Dictionary Challenge Week 15/16: What Happened to Humanity?

I never thought reading the dictionary would make me sad. After all, we’ve been told since we were kids that words can’t hurt you. But we all know that isn’t true, don’t we? Words hurt when they’re flung out from ignorant minds, spat venomously from mouths lined with hate.

But that not the dictionary’s fault. It’s us.

We’re the ones who have created these words, who have continued to use them, have chosen to let hate be our guide. Some can sound pretty fun, like chucklehead. Or sometimes it’s not even the word at all, but how we say it. Like chit. But then there’s chicken shit or chump or cockteaser and things get a little gray.

And then you hear Coon or Chink.

And you have to wonder how we’ve let ourselves be able to treat any other person as less than our self. We are all humans and that’s what we should cling to. Not words of oppression or hate. Or their actions…

Where I have been most saddened is by the words that speak of the horrible things that we have created or done. There are too many. There are just too many.

You seDeath stabs a mane, Homo sapiens are the rulers or the animal kingdom. Not because we’re built with any particularly ferocious or defensive physical capabilities, but because of what’s in our brain pans. Our ability to think. And create. I suppose opposable thumbs certainly helps, but it is that we believe we are limitless in what we can do. Sure, the optimist says we’ll create all of these wonderful things like jet packs and have personal robots to do everything for us. But all that good we’re capable of, like saving the planet from unnecessary pollution, gets caught in the onslaught of everything that’s wrong with us. After all, we’re also the ones who have created cluster bombs and coffin nails and clip joints.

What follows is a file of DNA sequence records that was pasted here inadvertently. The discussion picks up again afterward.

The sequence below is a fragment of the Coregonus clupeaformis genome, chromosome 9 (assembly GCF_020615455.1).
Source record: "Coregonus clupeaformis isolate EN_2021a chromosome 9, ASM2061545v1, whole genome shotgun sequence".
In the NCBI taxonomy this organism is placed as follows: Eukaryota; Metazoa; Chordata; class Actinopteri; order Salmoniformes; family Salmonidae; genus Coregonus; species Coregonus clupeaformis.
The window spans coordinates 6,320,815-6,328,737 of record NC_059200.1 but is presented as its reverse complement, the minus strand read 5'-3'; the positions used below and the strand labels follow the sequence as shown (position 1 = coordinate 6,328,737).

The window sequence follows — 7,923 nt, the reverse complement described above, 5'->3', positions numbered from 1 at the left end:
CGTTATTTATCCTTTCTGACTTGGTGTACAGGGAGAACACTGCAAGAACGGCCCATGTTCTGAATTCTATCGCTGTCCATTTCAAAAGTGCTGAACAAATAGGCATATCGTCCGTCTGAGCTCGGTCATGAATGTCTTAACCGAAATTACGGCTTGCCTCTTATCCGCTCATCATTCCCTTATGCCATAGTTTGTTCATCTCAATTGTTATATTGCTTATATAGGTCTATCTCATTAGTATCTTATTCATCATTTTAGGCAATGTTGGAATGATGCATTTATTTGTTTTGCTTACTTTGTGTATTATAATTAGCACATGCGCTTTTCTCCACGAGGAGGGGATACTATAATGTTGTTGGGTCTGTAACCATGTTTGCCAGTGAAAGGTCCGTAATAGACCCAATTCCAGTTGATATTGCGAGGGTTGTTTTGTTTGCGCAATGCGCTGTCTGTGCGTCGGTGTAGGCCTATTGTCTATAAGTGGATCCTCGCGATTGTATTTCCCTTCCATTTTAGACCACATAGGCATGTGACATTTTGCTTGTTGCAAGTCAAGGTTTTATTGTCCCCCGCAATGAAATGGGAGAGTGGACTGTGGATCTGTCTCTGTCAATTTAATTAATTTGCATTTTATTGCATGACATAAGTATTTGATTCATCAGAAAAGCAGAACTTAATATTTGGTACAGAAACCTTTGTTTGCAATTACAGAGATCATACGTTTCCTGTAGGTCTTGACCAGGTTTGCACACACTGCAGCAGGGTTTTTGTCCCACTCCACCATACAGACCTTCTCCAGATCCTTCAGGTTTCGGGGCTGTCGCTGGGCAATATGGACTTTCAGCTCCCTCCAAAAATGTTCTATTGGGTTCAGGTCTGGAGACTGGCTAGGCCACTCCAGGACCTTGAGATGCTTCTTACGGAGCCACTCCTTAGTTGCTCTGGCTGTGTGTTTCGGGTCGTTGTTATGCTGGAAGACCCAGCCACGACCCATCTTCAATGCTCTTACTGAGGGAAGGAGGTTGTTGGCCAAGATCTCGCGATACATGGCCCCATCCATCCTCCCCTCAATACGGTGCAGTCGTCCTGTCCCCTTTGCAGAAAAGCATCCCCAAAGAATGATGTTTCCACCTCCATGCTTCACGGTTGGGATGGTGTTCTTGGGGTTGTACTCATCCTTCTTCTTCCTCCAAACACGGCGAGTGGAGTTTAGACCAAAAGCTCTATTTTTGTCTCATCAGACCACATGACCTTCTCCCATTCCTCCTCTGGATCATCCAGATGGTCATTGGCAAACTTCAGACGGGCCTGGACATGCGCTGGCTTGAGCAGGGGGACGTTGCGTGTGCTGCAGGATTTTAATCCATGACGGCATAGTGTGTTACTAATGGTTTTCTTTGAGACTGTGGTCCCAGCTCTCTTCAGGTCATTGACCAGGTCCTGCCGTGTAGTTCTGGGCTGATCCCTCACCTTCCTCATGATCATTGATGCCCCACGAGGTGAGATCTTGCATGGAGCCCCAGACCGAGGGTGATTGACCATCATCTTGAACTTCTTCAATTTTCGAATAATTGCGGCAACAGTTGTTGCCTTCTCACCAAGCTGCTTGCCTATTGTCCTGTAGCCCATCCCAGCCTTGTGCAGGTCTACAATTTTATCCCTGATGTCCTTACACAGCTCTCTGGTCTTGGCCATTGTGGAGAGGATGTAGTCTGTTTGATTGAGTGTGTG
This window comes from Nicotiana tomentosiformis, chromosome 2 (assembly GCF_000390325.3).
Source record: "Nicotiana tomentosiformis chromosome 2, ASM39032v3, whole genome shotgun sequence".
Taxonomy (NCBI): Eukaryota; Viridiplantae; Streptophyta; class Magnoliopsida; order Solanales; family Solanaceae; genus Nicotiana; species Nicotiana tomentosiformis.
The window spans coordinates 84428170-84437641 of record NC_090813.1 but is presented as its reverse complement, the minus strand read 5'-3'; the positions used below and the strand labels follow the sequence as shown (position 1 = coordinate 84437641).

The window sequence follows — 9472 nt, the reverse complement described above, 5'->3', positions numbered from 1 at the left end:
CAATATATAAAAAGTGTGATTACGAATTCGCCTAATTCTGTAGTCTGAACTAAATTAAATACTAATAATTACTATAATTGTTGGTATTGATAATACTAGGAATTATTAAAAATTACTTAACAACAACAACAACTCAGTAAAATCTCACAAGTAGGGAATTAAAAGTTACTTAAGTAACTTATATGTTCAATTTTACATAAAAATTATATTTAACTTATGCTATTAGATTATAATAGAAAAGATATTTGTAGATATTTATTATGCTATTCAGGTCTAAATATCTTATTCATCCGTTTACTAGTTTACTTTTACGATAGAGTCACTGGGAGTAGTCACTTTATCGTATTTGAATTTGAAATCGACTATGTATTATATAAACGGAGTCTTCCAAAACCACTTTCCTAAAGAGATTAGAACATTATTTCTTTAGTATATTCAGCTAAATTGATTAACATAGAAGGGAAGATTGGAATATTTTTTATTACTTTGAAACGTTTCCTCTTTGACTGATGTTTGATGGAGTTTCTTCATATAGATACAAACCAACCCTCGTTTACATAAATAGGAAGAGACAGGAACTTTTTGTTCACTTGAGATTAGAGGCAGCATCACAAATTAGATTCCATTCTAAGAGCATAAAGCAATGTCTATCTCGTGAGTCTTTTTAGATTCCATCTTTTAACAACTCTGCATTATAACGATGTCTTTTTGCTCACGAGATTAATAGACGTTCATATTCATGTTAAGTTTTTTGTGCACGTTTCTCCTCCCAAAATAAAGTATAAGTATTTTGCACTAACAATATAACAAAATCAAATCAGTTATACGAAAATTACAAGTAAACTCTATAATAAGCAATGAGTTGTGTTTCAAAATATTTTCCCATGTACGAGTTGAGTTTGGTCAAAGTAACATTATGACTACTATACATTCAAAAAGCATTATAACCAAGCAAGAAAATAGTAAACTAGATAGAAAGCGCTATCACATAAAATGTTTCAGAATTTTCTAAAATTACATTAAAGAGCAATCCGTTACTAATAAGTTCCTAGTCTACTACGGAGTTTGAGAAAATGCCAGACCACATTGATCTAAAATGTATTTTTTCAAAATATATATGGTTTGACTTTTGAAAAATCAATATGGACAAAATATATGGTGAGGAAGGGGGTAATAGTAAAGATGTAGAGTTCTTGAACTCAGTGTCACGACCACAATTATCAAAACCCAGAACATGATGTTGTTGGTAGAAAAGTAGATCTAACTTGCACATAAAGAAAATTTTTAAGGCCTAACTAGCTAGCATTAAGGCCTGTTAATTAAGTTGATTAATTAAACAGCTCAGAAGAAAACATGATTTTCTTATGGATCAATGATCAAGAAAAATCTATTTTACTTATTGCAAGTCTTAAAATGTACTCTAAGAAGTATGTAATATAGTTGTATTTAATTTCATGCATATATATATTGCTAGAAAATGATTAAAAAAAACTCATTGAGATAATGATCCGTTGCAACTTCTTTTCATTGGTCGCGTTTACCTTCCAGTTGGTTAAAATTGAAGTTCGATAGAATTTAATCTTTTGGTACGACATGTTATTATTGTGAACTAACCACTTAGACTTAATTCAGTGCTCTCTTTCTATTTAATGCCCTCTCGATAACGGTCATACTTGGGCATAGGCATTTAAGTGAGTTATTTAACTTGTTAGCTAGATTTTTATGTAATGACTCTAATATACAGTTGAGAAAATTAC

I mean, really. How can a person justify a bomb that sprays out more bombs? You can say we need to defend ourselves, but damn it – wouldn’t it be nice not to have to? I don’t like sounding like a hopeless left winger who still somehow believes that at their base every person is good. Because that’s not the way the world works. I get that. But you have to admit – wouldn’t it be nice if there were no war? No hate? No crime?

Ah, what a pipe dream.

Assassins, bear-baiting, benzene, bomblets, brick bats, cannon fodder, comfort women, the Children’s Crusade… I’m sitting here flipping these pages of the words that make up my language and its an onslaught of how brutal humanity can be. Page after page I’m regaled with things that people have done or created and I realize that we’re not as great as we think we are.

Because we’re destroying ourselves. Aren’t we?

Chucklehead (informal) a stupid person; a blockhead

Chit – (derogatory or jocular) a young and inexperience girl or woman

Chicken shit – (course slang) a coward

Chump – (informal) a gullible or foolish person

Cockteaser – (course slang) a woman regarded as provocatively refusing sexual intercourse

Coon – (slang offensive) a black person

Chink – (slang offensive) a Chinese person

Cluster bomb –an antipersonnel bomb spraying smaller bombs or shrapnel when detonated

Coffin nail – a cigarette

Clip joint – a nightclub etc charging exorbitant prices

Assassin – a killer, esp. of a political or religious leader

Bear-baiting – an entertainment involving setting dogs to attack a captive bear

Benzene – a colourless carcinogenic volatile liquid found in coal tar, petroleum, etc., and used as a solvent and in the manufacture or plastics etc.

Bomblet – a very small bomb

Brick bat – a piece of brick, esp. when used to throw at someone

Cannon fodder –  people, esp. soldiers, regarded merely as material to be expended in war